- Pasture-Raised - now we're talking! Imagine a hen walking freely in pastures, access to the outdoors, living her best life as nature intended. They look for food on their own in the great outdoors and return to their coop at night for a good night’s slumber. This is pasture-raised. Happy little hens all around.
But wait...there is ONE caveat to the term "pasture-raised". Unless, ALSO certified humane, you can't guarantee how much the hens were actually given access to roam freely on a pasture. The term "pasture-raised" by itself is not regulated. So, when you see a carton of eggs labeled as "pasture-raised", I recommend also looking for a certification stating the hens were raised humanely.
Which Certification is Best for Eggs?
As mentioned above, sadly not all pasture-raised eggs are created equal. But good for us, many egg companies choose to get additional certifications so we know how the hens were treated (thank you to these companies).
In my opinion, the best certification to look for is Certified Humane Raised and Handled®. Humane Farm Animal Care (HFAC) is a non-profit certification organization whose goal is to improve the lives of animals through the Certified Humane® Raised and Handled® program.
Anyone with this certification undergoes a third party verification that ensures farmers meet the Humane Farm Animal Care's (HFAC) standards. Think large pastures, no antibiotics, year round access to the outdoors, and a minimum requirement for time spent outside.
Are Pasture-Raised Eggs More Nutritious?
Yes. There are many sources stating that pasture-raised eggs contain more nutrients. It makes sense that an egg’s nutrients would be based on what the hen ate. And pasture-raised hens go around eating what they were meant to eat; seeds, insects, and grasses.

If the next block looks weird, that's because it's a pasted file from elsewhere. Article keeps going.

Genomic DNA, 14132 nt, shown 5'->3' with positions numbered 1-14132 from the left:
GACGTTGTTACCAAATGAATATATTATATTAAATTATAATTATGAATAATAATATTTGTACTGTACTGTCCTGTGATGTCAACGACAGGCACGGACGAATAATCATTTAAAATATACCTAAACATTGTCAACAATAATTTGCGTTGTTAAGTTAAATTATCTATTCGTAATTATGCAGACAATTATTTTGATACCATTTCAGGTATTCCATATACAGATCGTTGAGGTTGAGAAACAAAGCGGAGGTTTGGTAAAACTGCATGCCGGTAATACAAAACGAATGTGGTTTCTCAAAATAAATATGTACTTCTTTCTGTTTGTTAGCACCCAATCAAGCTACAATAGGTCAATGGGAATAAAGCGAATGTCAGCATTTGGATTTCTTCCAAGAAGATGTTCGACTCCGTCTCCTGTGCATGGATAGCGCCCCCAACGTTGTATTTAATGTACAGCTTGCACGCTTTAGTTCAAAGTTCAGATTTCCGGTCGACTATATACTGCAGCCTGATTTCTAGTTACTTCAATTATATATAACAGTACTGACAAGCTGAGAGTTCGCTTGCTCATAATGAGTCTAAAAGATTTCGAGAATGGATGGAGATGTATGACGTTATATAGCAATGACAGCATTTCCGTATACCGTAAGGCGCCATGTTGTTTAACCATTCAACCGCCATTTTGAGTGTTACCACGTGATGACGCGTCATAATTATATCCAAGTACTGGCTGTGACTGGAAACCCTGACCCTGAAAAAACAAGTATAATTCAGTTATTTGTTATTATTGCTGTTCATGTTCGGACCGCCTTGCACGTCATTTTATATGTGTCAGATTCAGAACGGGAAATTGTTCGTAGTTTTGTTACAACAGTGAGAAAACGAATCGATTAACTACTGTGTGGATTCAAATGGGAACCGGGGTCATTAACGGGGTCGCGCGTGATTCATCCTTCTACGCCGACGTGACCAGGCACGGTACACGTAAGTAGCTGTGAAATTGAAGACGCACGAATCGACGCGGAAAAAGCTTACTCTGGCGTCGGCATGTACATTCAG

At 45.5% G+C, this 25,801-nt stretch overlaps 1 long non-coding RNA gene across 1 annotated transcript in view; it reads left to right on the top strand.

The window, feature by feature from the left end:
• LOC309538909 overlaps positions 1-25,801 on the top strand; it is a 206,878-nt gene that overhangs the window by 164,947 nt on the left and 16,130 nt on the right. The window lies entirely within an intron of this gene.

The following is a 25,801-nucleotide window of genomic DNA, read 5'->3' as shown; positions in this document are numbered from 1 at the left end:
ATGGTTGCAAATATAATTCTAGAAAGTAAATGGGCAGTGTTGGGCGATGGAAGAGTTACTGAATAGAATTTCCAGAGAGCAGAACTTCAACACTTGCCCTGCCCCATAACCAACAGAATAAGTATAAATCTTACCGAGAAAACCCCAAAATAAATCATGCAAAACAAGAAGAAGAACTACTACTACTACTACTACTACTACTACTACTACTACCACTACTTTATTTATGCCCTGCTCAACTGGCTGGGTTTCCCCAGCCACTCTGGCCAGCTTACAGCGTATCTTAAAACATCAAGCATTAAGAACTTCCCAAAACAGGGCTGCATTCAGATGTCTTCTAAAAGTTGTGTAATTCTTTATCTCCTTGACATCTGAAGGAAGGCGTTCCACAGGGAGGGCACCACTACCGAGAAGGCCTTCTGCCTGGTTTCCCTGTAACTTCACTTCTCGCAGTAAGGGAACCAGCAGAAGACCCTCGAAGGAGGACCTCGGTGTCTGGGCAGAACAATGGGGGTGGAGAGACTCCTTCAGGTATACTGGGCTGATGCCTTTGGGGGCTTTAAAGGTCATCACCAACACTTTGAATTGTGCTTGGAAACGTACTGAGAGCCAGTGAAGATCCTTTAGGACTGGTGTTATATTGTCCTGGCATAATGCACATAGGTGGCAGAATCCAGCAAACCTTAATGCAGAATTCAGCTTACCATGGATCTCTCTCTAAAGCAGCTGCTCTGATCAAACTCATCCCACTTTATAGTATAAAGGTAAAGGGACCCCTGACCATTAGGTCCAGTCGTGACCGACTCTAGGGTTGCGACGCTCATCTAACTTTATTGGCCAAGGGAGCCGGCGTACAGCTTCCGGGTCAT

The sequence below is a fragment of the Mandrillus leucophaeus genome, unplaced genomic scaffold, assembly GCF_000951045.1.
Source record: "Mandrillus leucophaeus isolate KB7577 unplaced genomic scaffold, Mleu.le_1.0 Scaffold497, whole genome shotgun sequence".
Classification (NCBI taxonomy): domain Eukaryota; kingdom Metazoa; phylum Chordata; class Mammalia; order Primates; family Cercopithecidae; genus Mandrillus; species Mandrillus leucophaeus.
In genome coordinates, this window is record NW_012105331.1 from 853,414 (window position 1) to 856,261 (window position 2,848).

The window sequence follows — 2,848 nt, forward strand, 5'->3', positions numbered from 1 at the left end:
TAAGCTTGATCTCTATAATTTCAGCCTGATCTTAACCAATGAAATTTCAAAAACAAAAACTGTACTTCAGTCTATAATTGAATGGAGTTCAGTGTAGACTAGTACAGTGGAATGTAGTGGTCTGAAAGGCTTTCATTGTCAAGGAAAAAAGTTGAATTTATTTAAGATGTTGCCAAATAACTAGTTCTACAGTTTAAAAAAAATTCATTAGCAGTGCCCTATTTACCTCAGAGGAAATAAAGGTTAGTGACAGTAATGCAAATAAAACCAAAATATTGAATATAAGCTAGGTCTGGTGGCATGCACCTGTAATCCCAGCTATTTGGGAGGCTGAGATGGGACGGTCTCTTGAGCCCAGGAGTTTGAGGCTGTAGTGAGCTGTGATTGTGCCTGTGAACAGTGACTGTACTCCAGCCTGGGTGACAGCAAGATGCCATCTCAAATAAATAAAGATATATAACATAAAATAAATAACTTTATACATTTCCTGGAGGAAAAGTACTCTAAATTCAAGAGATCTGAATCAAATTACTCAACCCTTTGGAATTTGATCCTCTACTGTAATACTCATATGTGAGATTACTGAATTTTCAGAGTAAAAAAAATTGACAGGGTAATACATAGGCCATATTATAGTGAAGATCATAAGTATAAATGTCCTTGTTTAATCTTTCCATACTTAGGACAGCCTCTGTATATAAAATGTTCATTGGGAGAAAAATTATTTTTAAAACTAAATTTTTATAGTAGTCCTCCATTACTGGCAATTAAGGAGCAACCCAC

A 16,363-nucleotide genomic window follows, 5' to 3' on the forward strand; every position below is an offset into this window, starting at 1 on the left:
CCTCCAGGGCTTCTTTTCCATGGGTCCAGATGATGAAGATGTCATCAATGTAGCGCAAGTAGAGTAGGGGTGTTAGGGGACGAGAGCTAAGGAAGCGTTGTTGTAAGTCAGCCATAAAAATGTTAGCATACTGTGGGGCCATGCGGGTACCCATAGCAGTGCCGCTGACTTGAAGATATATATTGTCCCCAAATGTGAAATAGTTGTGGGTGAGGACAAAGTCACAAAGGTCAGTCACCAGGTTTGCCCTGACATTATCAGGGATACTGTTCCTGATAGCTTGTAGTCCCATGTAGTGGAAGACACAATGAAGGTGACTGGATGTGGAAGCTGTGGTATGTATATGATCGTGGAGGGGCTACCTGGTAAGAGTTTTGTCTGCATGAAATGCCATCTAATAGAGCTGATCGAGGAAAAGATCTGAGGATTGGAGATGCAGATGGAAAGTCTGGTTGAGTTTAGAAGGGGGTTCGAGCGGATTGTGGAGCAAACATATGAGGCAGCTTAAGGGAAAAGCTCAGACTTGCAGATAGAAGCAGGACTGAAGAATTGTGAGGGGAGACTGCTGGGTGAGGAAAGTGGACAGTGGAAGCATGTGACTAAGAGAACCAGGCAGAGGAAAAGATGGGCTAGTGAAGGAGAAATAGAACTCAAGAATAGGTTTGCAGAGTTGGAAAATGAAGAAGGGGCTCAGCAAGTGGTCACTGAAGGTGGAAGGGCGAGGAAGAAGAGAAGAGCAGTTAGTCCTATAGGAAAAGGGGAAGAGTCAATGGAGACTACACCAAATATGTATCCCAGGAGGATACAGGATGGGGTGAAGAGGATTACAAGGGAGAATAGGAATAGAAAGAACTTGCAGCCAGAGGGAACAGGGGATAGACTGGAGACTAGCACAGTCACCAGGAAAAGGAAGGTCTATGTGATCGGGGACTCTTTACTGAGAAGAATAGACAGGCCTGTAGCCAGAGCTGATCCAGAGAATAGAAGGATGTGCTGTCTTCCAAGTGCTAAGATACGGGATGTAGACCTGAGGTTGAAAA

They have more vitamin A, E, and D. They have considerably more beta-carotene (a cancer-fighting antioxidant), and double omega-3s. Now we’re talking!
With pasture-raised eggs you can feel good about how the hens were treated and the quality of your eggs.
Take a look for yourself. The picture below shows one egg from a pasture raised hen and one mass-produced/conventional egg. Can you guess which is which? The pasture-raised egg is a much deeper, more colorful orange, meaning it has better nutritional quality.
What Does All This Mean When You're Shopping for Eggs?
First, get familiar with the terms and understand what they mean. And then make a decision on which is most important to you so you are armed with the right information before buying.
For me, most importantly I look for the eggs that say "pasture-raised" and have also been certified humane.
Now that I've got you thinking about eggs, be sure to check out my easy Dairy-free Frittata.
And Please comment below and let me know what you think about this egg buying guide and reading egg labels. I'd love to hear from you!
Eat Clean.Be Healthy!